Making a housing plan for retirement? Remember to factor in taxes. Here’s why.

Photo of couple discussing a housing plan for retirement.

Housing costs represent the No. 1 budget item for retirees. That makes where you’ll live (and how you’ll pay for it) the most impactful decision for your retirement budget planning. 

“Expense management gets even more important when you start planning how you’ll live on a fixed income,” says Kevin Hansen, director of retirement solutions for Principal®. “You’ll naturally start thinking about paying off the mortgage, so you don’t carry that monthly expense. Or whether you should downsize to a smaller mortgage that’s easier to manage.”  

There are lots of good reasons to pay off your mortgage before retirement, including simplifying your finances and boosting your cash flow. In general, the less debt you carry into retirement, the better, and there’s a sense of security in knowing that you own your home outright.

Expense management gets even more important when you start planning how you'll live on a fixed income.”

Kevin Hansen, director of retirement solutions for Principal

But there are also reasons to keep your mortgage, such as certain tax advantages, or keeping your savings bulked up.  

Here’s what you can consider so you’re not hit with tax surprises.   

The mortgage tax break is valuable, but can be less so in retirement.

The mortgage interest deduction is most valuable for high-income filers who itemize their tax return, since a higher tax rate means you can deduct a higher percentage of taxable income. Since retirees are often in a lower tax bracket than when they were working (because they’re not earning as much income), the value of the mortgage interest deduction is also lower.

How it works

For example, let’s say two people—one working, one retired—both pay $8,000 in mortgage interest in 2019 and choose to itemize their deductions. The employed person is subject to a marginal tax rate of 35%. Their mortgage interest deduction would reduce taxes by $2,800 ($8,000 x 35%). The retiree, on the other hand, is at a 22% tax rate. Their mortgage interest deduction would reduce taxes by just $1,760 ($8,000 x 22%).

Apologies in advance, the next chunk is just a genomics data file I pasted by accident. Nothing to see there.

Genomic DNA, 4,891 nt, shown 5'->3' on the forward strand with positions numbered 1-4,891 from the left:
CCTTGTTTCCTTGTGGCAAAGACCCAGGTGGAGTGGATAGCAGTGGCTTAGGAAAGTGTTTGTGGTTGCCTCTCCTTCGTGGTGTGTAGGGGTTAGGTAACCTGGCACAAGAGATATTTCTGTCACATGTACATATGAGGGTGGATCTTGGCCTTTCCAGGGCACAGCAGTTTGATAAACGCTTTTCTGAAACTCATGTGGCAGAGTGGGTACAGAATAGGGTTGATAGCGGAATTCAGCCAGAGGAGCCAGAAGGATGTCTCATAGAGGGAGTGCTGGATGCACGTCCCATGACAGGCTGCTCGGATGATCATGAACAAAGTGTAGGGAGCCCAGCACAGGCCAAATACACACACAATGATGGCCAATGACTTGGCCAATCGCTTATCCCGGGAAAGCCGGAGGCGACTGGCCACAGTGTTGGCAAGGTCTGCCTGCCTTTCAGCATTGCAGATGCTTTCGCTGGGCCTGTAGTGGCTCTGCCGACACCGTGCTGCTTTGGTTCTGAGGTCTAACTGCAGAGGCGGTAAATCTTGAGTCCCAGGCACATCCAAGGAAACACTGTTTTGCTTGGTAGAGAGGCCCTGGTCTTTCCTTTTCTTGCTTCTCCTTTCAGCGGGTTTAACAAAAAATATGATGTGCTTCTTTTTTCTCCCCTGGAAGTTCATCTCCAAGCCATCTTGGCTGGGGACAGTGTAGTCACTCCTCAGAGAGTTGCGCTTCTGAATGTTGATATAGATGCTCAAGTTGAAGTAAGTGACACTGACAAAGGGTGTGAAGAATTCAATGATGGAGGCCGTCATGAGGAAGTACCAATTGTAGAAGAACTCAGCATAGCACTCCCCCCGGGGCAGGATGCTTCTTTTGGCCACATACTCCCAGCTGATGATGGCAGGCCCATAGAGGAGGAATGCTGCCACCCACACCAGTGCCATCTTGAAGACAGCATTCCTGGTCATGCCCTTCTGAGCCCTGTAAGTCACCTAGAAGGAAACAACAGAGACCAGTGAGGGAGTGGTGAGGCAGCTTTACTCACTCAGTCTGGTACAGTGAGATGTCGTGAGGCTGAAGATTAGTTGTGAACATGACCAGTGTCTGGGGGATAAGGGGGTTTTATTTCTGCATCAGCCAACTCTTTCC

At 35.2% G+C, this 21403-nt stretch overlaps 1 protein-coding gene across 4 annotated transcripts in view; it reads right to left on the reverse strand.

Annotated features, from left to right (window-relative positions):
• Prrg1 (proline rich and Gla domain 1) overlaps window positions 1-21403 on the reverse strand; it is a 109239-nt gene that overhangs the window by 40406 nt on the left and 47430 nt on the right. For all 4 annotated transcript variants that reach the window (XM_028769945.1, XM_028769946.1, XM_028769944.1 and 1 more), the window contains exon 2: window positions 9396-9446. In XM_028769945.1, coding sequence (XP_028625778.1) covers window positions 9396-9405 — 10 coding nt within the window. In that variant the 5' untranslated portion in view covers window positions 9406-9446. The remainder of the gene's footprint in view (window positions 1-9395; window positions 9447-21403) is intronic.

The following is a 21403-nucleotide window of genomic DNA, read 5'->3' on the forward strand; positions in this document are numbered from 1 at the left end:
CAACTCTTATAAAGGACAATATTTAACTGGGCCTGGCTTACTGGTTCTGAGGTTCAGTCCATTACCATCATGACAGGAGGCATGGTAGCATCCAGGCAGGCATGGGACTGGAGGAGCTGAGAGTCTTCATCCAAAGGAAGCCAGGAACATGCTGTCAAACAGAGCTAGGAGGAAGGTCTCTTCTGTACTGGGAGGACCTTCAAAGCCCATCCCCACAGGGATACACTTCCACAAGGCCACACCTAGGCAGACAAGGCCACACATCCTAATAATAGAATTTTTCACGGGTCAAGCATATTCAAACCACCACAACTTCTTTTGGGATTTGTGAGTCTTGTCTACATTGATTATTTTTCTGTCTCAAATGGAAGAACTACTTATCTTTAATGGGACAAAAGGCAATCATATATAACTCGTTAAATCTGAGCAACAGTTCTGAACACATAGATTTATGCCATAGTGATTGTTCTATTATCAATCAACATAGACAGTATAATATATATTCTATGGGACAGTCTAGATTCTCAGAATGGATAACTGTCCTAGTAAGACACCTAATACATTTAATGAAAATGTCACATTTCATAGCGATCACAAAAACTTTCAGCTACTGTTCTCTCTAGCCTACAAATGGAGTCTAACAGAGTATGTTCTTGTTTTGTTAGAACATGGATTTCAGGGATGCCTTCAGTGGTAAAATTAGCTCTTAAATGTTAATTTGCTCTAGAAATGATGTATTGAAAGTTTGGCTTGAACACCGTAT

That said, fewer people are itemizing their tax returns since the tax law went into effect in 2018, increasing the standard deduction. In 2020, the standard deduction is $12,400 for single filers and $24,800 for married couples filing jointly.

“Under the current tax law, a lot of people aren’t getting a tax deduction benefit anymore for paying interest on their mortgage, because they’re just claiming the standard deduction,” says Principal counsel Jared Yepsen.

That’s especially true for many retirees. If you’ve been in your home for a long time, you may be well into the amortization of your mortgage, meaning you’re paying more in principal than in interest.

Retirees who’ve recently moved have often downsized, meaning a smaller mortgage and lower interest payments.

Paying off your mortgage with retirement funds could trigger a tax bill.

Thinking about paying off your mortgage with pre-tax retirement funds like your 401(k) or IRA? You’ll owe ordinary income taxes on that cash. If you take out a large amount it could push you into a higher income tax bracket for the year. If you’re pre-retirement age (usually under 59 ½), you could also owe a 10% penalty for making an early withdrawal.

Mortgage or not, you’ll still have to pay property taxes.

After decades of paying your mortgage every month, it’s easy to forget that for many homeowners that payment includes not only your loan payments but also property taxes that your lender is holding in escrow on your behalf. If you do eliminate your mortgage, you may be surprised at how much you still owe every year in property taxes.

“Those property taxes aren’t going to go away,” Hansen says. “That has to be part of any consideration about managing your housing expenses in retirement.”

So factor property taxes into your retirement budget. If your current payments seem unsustainable over the long term, it might make sense to move to an area with lower property taxes.

If you’re selling your house, you might owe capital gains taxes.

Selling a home that’s increased in value over time can be a great way to boost your nest egg (or pay for your dream house in retirement), but sometimes you’ll have to pay capital gains taxes on the profit you’ve made.

The good news: The IRS has relatively high thresholds before this tax kicks in. Single filers can keep the first $250,000 in real estate gains before they owe taxes, and married couples filing jointly can keep the first $500,000.

There are a few exceptions to this rule. You may still owe the capital gains real estate tax if you didn’t own and use the home as your primary residence for at least two of the previous five years. And you can only use this exclusion once every two years.

Taxes can get complicated, so if you’re concerned with the tax impact of your housing plan on retirement, consider meeting with a tax professional for advice.

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The subject matter in this communication is educational only and provided with the understanding that Principal® is not rendering legal, accounting, investment advice or tax advice. You should consult with appropriate counsel or other advisors on all matters pertaining to legal, tax, investment or accounting obligations and requirements.

Insurance products and plan administrative services provided through Principal Life Insurance Co. Securities offered through Principal Securities, Inc., 800-547-7754, member SIPC and/or independent broker-dealers. Principal Life, and Principal Securities are members of the Principal Financial Group®, Des Moines, Iowa 50392.